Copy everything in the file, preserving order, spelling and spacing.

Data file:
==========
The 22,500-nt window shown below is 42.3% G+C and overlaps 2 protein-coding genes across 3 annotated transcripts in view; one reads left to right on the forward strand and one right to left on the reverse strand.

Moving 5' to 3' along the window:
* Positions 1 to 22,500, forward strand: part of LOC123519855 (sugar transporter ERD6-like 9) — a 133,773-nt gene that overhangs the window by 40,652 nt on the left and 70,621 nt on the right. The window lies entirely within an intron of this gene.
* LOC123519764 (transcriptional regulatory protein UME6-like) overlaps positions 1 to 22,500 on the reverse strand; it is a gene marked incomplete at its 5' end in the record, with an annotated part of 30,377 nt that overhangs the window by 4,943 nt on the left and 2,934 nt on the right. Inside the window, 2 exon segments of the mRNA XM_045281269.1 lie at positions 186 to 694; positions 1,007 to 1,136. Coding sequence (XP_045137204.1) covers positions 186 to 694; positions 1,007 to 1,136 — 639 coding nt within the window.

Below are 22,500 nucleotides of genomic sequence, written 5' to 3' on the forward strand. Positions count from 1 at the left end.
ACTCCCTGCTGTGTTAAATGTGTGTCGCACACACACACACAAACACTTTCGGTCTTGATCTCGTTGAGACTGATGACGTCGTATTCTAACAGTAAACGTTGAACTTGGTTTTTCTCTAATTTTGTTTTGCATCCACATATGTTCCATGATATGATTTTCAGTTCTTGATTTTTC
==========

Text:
The 22,500-nt window shown below is 42.3% G+C and overlaps 2 protein-coding genes across 3 annotated transcripts in view; one reads left to right on the forward strand and one right to left on the reverse strand.

Moving 5' to 3' along the window:
* Positions 1 to 22,500, forward strand: part of LOC123519855 (sugar transporter ERD6-like 9) — a 133,773-nt gene that overhangs the window by 40,652 nt on the left and 70,621 nt on the right. The window lies entirely within an intron of this gene.
* LOC123519764 (transcriptional regulatory protein UME6-like) overlaps positions 1 to 22,500 on the reverse strand; it is a gene marked incomplete at its 5' end in the record, with an annotated part of 30,377 nt that overhangs the window by 4,943 nt on the left and 2,934 nt on the right. Inside the window, 2 exon segments of the mRNA XM_045281269.1 lie at positions 186 to 694; positions 1,007 to 1,136. Coding sequence (XP_045137204.1) covers positions 186 to 694; positions 1,007 to 1,136 — 639 coding nt within the window.

Below are 22,500 nucleotides of genomic sequence, written 5' to 3' on the forward strand. Positions count from 1 at the left end.
ACTCCCTGCTGTGTTAAATGTGTGTCGCACACACACACACAAACACTTTCGGTCTTGATCTCGTTGAGACTGATGACGTCGTATTCTAACAGTAAACGTTGAACTTGGTTTTTCTCTAATTTTGTTTTGCATCCACATATGTTCCATGATATGATTTTCAGTTCTTGATTTTTC